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By Daryll Edisonn D. Saclag, Reporter

PHL growth projection raised, but risks flagged

Posted on May 15, 2015

THE ECONOMY could expand slightly faster than initially expected amid slow inflation, higher government spending, and robust services, the United Nations Economic and Social Commission for Asia and the Pacific (UN ESCAP) said in a new report, which at the same time pushed for regulatory reforms to make growth more inclusive.

In its latest Economic and Social Survey of Asia and the Pacific 2015 report that was released yesterday, the regional development arm of the UN said the country’s gross domestic product (GDP) could grow by 6.5% in 2015, a tad faster than the 6.4% estimate it had tipped last January.

If realized, the latest forecast would be an improvement from the 6.1% growth clocked in 2014, but remains below the 7-8% growth target the government had set for this year and next.

For 2016, ESCAP said it expects a slight deceleration of 6.4%.

The UN agency’s forecasts for the Philippines for 2015 and 2016 are nevertheless better than the 4.9% and the 5.1% average estimates given for Southeast Asia for the respective periods.

Comparative data also showed Philippine growth continuing to outstrip those of its peers among the five other older members of the Association of Southeast Asian Nations, though lagging behind most of the five less developed ones, except Vietnam.

“With the rebound in government spending and lower inflation, thanks to the drop in global oil prices, higher growth of 6.5% and 6.4% is projected for 2015 and 2016 respectively,” ESCAP said in the report, explaining its growth outlooks for the Philippines.

Regionwide, “[t]he near-term outlook is projected to improve, mainly underpinned by an economic recovery in Thailand and more rapid growth in Indonesia and the Philippines,” it added.

The Bangko Sentral ng Pilipinas (BSP) expects the rise in prices of widely used goods to average 2.3% this year and 2.6% in 2016 from 2014’s 4.1% -- within a 2-4% target range. ESCAP itself sees inflation averaging 3.0% and 3.2% for 2015 and 2016, respectively. Headline inflation so far averaged 2.3% as of April after easing to 2.2% that month from March’s 2.4%.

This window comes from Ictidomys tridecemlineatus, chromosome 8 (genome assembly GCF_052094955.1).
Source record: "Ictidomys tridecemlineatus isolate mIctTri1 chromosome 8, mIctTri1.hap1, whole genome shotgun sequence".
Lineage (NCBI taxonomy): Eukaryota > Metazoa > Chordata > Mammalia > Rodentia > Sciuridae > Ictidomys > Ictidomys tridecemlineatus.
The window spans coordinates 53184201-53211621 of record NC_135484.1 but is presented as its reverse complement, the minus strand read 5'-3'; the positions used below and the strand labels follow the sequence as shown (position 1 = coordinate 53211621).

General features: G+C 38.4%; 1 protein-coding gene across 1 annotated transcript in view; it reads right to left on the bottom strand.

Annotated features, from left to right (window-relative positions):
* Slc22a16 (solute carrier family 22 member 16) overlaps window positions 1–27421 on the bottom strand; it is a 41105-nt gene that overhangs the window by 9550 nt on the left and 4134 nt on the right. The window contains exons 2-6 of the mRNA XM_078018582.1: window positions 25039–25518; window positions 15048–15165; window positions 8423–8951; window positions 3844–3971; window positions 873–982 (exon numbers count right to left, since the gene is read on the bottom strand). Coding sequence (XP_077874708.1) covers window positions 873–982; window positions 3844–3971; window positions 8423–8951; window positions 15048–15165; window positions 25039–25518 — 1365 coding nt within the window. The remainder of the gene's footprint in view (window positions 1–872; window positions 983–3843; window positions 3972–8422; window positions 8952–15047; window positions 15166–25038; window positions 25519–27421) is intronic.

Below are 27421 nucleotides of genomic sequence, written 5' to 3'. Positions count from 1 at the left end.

ESCAP also said it expects the government “to accelerate spending ahead of the six-month moratorium on project approvals prior to the national election in May 2016.”

Budget Secretary Florencio B. Abad had said at the April 7 meeting of the Development Budget Coordination Committee -- an interagency body which he heads -- that the government has moved to fix bottlenecks in the disbursement of the state budget.

On March 30, President Benigno S.C. Aquino III signed Administrative Order 46, which orders all agencies under the Executive branch to implement measures “to ensure the prompt execution of the National Government budget for... 2015.”

The government has earmarked P2.606 trillion for public spending this year and is looking at raising its budget to as much as P3 trillion in 2016.

Lower-than-programmed -- and at times even contracting -- state spending and crawling farm output sector had weighed on growth for much of 2014.

Both revenues and spending fell short of program last year, leading to a P73.09-billion deficit that missed a P266.2-billion programmed cap and which was the smallest since the P68.12-billion gap recorded in 2008.

The report cited a need to ramp up “government spending on infrastructure” which, it noted, “has been chronically low in Indonesia and the Philippines and recently missing in Thailand.”

Finally, ESCAP said the Philippines’ services sector “will continue to drive growth.”

“[I]n particular, the business process outsourcing sector is expected to generate some $25 billion in revenues by 2016, accounting for a tenth of the economy. Remittances from some 11 million overseas workers will also continue to account for a tenth of the economy,” it explained.

At the same time, a senior ESCAP official said risks remain to Philippine economic growth despite the rosy outlook.

“There are always risks to growth,” ESCAP Economic Affairs Officer Steve L. Gui-Diby said in a press conference in Mandaluyong City, explaining that “[s]low economic recovery of trading partners is a major risk.”

Mr. Gui-Diby added that a possible slowdown in remittances -- which contributed 8.5% to GDP last year -- could likewise drag the economy. “If in the countries where they (overseas Filipino workers) are based economic recovery is slow, it will have an impact on remittances and will contribute to slowdown in consumption,” he explained.

He also reiterated that the country “needs” to develop infrastructure “to encourage private investment and reduce transaction costs.”

“In going forward, it is important to keep expanding the traditionally weak manufacturing base through regulatory reforms as well as increased public investment,” the report added.

Mr. Gui-Diby said ESCAP remains cautious, warning that if “government expenditure will decrease, it (growth) will be lower next year.”

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